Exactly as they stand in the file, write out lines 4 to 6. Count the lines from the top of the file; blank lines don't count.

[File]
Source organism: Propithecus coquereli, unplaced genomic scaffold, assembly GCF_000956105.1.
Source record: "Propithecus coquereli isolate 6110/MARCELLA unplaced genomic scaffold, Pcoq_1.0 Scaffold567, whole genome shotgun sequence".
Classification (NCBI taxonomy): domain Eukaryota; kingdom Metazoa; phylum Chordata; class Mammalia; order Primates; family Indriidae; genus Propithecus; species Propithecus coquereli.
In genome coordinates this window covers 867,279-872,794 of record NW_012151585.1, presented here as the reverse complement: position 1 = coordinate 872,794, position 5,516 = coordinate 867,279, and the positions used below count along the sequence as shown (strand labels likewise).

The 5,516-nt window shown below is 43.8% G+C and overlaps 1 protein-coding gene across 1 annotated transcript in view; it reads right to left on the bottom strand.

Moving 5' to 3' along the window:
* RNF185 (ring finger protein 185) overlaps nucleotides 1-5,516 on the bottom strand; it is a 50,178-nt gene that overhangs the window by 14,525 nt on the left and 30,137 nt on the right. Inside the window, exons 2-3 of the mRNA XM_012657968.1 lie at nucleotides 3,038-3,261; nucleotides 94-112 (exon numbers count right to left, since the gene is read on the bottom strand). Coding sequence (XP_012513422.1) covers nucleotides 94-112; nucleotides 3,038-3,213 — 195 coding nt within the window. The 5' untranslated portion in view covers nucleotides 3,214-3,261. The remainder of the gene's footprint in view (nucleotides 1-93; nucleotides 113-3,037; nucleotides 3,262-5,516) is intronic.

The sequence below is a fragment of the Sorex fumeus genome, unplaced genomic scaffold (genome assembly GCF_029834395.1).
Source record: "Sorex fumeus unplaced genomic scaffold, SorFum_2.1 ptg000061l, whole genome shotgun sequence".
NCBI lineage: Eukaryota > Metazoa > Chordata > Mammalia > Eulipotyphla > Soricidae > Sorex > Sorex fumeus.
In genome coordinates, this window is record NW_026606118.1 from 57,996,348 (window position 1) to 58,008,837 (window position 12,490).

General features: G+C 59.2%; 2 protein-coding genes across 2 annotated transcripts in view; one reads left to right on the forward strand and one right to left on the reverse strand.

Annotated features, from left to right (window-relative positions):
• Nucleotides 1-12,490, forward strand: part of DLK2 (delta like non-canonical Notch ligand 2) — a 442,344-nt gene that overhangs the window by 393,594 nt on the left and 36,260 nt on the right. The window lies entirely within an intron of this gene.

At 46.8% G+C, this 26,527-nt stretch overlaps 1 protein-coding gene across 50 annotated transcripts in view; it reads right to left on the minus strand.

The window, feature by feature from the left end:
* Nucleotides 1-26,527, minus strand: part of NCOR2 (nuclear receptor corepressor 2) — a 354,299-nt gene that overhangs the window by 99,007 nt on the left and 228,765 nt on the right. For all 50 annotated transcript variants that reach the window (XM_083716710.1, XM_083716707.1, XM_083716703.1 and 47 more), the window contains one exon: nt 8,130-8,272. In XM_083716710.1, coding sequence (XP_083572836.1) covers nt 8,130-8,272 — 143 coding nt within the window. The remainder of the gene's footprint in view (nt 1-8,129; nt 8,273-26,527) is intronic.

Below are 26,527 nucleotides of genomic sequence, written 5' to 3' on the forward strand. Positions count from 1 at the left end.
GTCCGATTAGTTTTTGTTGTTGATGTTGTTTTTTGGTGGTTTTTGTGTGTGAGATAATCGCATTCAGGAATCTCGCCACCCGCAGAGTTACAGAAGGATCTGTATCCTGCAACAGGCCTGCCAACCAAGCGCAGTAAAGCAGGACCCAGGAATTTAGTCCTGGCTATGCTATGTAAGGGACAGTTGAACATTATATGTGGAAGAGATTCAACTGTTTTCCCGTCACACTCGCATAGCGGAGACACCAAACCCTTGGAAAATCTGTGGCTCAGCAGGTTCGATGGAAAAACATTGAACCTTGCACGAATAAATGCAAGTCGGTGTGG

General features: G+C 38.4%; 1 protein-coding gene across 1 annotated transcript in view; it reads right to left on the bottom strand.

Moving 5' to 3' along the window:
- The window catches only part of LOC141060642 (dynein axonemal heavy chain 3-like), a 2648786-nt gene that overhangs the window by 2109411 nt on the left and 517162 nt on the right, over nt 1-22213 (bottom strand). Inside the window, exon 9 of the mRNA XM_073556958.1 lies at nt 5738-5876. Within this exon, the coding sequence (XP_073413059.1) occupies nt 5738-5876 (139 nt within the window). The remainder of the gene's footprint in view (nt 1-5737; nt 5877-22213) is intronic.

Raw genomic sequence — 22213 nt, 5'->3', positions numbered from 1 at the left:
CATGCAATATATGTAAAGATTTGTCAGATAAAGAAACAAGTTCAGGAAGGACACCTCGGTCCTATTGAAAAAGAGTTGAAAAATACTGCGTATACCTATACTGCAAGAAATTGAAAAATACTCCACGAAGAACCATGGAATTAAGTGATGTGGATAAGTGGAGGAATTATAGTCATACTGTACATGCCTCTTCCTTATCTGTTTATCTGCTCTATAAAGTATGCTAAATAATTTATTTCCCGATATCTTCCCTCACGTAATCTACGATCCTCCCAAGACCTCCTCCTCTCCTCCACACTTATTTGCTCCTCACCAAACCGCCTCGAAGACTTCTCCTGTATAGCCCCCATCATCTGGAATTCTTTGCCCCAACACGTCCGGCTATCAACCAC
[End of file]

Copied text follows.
In genome coordinates this window covers 867,279-872,794 of record NW_012151585.1, presented here as the reverse complement: position 1 = coordinate 872,794, position 5,516 = coordinate 867,279, and the positions used below count along the sequence as shown (strand labels likewise).

The 5,516-nt window shown below is 43.8% G+C and overlaps 1 protein-coding gene across 1 annotated transcript in view; it reads right to left on the bottom strand.

Moving 5' to 3' along the window: